Premium Bonds: What happens to Bonds when a person dies and how to claim

Martin Lewis on tracing dead relative’s Premium Bonds

Make the most of your money by signing up to our newsletter for FREE now

Invalid email

We use your sign-up to provide content in ways you’ve consented to and to improve our understanding of you. This may include adverts from us and 3rd parties based on our understanding. You can unsubscribe at any time. More info

Premium Bonds are a popular savings option from National Savings and Investments (NS&I). They offer Britons the chance to win prizes each month which range from £25 to a staggering £1million. Many will be holding Bonds in the hopes of securing a prize, however, it will be important to understand what could happen to this holding after someone dies.

The death of a loved one can be a challenging time for all concerned, and finances can be low down on the list of priorities.

Thankfully, though, NS&I is at hand to help the process to be as smooth as possible.

NS&I understands there may be a need to claim after someone has passed away, and so has offered guidance on the matter.

Britons will be able to claim the savings of someone who has died online, without needing to create an online account.

READ MORE: Savings warning as Britons set to be ‘losers’ as inflation soars

premium bonds NS&I

Premium Bonds: What happens to Bonds when a person dies and how to claim (Image: Getty•NS&I)

All individuals will need are the details of the Premium Bonds to hand in order to action their claim.

However, they should be aware this claim can only by made by someone who is legally entitled to claim the savings of the person who has passed away.

This will usually be the executor of the individual’s Last Will and Testament.

Sometimes NS&I will need a Grant or Representation, which is also known as a Grant of Probate or Grant of Letters of Administration, to action a claim.

DON’T MISS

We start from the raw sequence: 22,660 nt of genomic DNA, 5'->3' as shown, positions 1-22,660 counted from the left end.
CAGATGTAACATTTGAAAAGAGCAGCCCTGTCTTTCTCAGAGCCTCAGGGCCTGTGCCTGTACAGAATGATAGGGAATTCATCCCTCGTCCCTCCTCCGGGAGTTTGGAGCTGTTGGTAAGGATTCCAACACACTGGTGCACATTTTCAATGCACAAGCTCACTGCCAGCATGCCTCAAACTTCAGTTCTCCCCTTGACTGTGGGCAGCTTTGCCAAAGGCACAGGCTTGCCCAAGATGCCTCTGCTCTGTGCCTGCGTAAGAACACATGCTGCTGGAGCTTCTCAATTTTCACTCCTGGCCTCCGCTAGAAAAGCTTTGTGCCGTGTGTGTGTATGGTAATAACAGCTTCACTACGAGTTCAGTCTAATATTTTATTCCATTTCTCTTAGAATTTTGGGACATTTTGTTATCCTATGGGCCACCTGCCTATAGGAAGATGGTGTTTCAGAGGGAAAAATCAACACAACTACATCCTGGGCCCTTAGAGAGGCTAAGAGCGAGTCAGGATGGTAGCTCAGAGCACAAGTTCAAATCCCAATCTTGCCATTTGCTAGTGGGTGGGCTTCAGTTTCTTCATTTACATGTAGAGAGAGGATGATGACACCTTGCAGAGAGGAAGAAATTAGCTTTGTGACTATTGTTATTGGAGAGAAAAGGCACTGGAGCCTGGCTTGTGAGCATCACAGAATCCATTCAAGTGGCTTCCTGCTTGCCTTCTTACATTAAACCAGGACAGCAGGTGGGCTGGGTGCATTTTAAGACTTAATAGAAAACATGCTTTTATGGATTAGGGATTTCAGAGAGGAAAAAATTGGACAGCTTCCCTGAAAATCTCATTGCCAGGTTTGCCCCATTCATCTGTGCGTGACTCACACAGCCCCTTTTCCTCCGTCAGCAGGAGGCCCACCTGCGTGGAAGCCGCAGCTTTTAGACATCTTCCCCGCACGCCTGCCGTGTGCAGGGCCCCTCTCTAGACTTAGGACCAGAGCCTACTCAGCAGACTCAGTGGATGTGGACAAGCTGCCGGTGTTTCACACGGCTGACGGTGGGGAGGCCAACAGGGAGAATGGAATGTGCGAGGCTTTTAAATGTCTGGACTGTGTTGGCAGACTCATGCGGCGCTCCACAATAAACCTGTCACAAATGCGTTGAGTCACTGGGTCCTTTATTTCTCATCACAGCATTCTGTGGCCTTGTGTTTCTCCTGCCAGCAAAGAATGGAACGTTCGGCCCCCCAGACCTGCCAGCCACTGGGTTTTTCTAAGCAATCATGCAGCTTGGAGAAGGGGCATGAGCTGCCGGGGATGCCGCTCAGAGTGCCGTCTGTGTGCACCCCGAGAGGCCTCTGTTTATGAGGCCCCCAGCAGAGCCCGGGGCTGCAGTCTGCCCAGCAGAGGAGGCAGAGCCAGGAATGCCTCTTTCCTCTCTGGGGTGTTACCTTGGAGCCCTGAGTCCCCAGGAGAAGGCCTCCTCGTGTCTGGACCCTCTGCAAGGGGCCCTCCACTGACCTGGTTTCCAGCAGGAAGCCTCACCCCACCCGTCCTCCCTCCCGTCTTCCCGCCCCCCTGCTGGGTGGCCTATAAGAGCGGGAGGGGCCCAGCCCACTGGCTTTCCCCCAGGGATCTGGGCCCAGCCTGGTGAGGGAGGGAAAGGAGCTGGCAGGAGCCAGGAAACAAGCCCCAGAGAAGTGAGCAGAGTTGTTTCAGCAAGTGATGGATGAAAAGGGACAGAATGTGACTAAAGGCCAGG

Lloyds Bank issues warning as new text scam attacks Britons [WARNING]

UK mortgage warning: Stretched borrowers at risk of losing their homes [INSIGHT]

Premium Bonds: Agent Million lifts the lid on memorable prize winners [INTERVIEW]

The savings company, though, will inform Britons should this be the case once a completed form is received.

This is more likely if the customer’s total NS&I savings are £5,000, but the organisation reserves the right to make this request for “savings of any value”.

Particular details should be kept to hand for those who are actioning the claim, as it relates to the customer.

These include:

  • The customer’s personal details – full name, address, date of birth, date and place of death
  • Spouse name – if applicable
  • Full name of the executor, or administrators
  • Type of NS&I accounts the customer held
  • Details fo the person who is making the claim
  • Bank account details to pay the money in to

premium bonds winners

Premium Bonds: Many people hope they will win (Image: Getty)

Some may also be wondering about what happens if Premium Bonds win prizes after someone has passed away.

NS&I is aware of such circumstances, and thus has a policy on what happens next.

Its website explained: “Once we’ve been told of the customer’s death, any prizes won will be paid by warrant – like a cheque – to the person entitled to the money after we’ve completed the claim.

“We’ll hold on to any prizes the customer wins before then and send them once the claim is completed. 

What is happening where you live? Find out by adding your postcode or visit InYourArea

“Then we’ll send any future prizes won by warrant after each prize draw to the person entitled to the money.”

It is worth noting, however, these prizes will not be able to be paid electronically.

In addition, they cannot be consolidated and paid at the end of the 12 months. 

If the customer who has died has won a prize through Premium Bonds and has also been sent a prize warrant, then individuals will need to take action. 

Firstly, they should send back the prize warrant to NS&I, where it will be reissued to the person entitled to the money, once a claim is completed.

Any future prizes won by warrant after each prize draw will then be sent to the person entitled to the money. 

Roy Walsh

Roy Walsh

Related post